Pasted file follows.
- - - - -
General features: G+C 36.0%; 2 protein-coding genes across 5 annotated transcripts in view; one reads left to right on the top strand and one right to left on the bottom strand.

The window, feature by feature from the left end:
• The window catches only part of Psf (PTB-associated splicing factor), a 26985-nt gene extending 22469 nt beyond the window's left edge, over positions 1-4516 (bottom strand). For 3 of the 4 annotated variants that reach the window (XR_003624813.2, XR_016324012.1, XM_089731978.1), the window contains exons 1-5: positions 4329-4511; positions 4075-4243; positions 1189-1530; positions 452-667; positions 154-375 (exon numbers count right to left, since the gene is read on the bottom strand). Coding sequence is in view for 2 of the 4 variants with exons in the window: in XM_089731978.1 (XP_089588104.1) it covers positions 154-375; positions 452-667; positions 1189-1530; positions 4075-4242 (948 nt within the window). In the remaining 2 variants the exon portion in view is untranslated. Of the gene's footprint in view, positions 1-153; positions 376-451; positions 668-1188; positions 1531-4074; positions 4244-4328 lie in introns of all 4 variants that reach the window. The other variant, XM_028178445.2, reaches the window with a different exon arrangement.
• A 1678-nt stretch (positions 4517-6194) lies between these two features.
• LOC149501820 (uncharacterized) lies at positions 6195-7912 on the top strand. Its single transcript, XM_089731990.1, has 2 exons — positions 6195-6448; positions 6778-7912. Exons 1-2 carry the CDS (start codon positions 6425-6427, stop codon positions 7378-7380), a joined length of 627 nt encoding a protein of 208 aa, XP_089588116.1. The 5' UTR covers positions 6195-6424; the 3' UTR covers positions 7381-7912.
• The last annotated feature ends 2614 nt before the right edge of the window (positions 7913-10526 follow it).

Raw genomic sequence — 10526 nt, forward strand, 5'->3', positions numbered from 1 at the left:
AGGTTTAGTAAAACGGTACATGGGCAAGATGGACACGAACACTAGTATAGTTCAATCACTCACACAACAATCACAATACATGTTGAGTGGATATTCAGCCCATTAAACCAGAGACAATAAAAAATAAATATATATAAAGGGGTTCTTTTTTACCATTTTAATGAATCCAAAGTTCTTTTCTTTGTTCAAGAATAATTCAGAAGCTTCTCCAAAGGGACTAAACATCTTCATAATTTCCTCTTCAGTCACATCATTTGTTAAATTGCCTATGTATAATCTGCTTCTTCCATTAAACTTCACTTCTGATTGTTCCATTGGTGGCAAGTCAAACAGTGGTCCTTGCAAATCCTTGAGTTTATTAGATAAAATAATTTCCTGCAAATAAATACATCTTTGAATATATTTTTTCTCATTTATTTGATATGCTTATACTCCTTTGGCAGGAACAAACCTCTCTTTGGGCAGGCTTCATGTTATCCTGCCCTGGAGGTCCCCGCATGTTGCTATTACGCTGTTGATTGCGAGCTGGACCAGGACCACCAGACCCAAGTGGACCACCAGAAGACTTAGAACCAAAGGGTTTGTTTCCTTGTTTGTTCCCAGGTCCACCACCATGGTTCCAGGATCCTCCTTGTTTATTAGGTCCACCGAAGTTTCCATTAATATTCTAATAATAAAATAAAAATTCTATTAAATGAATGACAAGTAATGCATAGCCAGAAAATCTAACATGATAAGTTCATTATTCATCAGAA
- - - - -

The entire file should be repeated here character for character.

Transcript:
General features: G+C 36.0%; 2 protein-coding genes across 5 annotated transcripts in view; one reads left to right on the top strand and one right to left on the bottom strand.

The window, feature by feature from the left end:
• The window catches only part of Psf (PTB-associated splicing factor), a 26985-nt gene extending 22469 nt beyond the window's left edge, over positions 1-4516 (bottom strand). For 3 of the 4 annotated variants that reach the window (XR_003624813.2, XR_016324012.1, XM_089731978.1), the window contains exons 1-5: positions 4329-4511; positions 4075-4243; positions 1189-1530; positions 452-667; positions 154-375 (exon numbers count right to left, since the gene is read on the bottom strand). Coding sequence is in view for 2 of the 4 variants with exons in the window: in XM_089731978.1 (XP_089588104.1) it covers positions 154-375; positions 452-667; positions 1189-1530; positions 4075-4242 (948 nt within the window). In the remaining 2 variants the exon portion in view is untranslated. Of the gene's footprint in view, positions 1-153; positions 376-451; positions 668-1188; positions 1531-4074; positions 4244-4328 lie in introns of all 4 variants that reach the window. The other variant, XM_028178445.2, reaches the window with a different exon arrangement.
• A 1678-nt stretch (positions 4517-6194) lies between these two features.
• LOC149501820 (uncharacterized) lies at positions 6195-7912 on the top strand. Its single transcript, XM_089731990.1, has 2 exons — positions 6195-6448; positions 6778-7912. Exons 1-2 carry the CDS (start codon positions 6425-6427, stop codon positions 7378-7380), a joined length of 627 nt encoding a protein of 208 aa, XP_089588116.1. The 5' UTR covers positions 6195-6424; the 3' UTR covers positions 7381-7912.
• The last annotated feature ends 2614 nt before the right edge of the window (positions 7913-10526 follow it).

Raw genomic sequence — 10526 nt, forward strand, 5'->3', positions numbered from 1 at the left:
AGGTTTAGTAAAACGGTACATGGGCAAGATGGACACGAACACTAGTATAGTTCAATCACTCACACAACAATCACAATACATGTTGAGTGGATATTCAGCCCATTAAACCAGAGACAATAAAAAATAAATATATATAAAGGGGTTCTTTTTTACCATTTTAATGAATCCAAAGTTCTTTTCTTTGTTCAAGAATAATTCAGAAGCTTCTCCAAAGGGACTAAACATCTTCATAATTTCCTCTTCAGTCACATCATTTGTTAAATTGCCTATGTATAATCTGCTTCTTCCATTAAACTTCACTTCTGATTGTTCCATTGGTGGCAAGTCAAACAGTGGTCCTTGCAAATCCTTGAGTTTATTAGATAAAATAATTTCCTGCAAATAAATACATCTTTGAATATATTTTTTCTCATTTATTTGATATGCTTATACTCCTTTGGCAGGAACAAACCTCTCTTTGGGCAGGCTTCATGTTATCCTGCCCTGGAGGTCCCCGCATGTTGCTATTACGCTGTTGATTGCGAGCTGGACCAGGACCACCAGACCCAAGTGGACCACCAGAAGACTTAGAACCAAAGGGTTTGTTTCCTTGTTTGTTCCCAGGTCCACCACCATGGTTCCAGGATCCTCCTTGTTTATTAGGTCCACCGAAGTTTCCATTAATATTCTAATAATAAAATAAAAATTCTATTAAATGAATGACAAGTAATGCATAGCCAGAAAATCTAACATGATAAGTTCATTATTCATCAGAA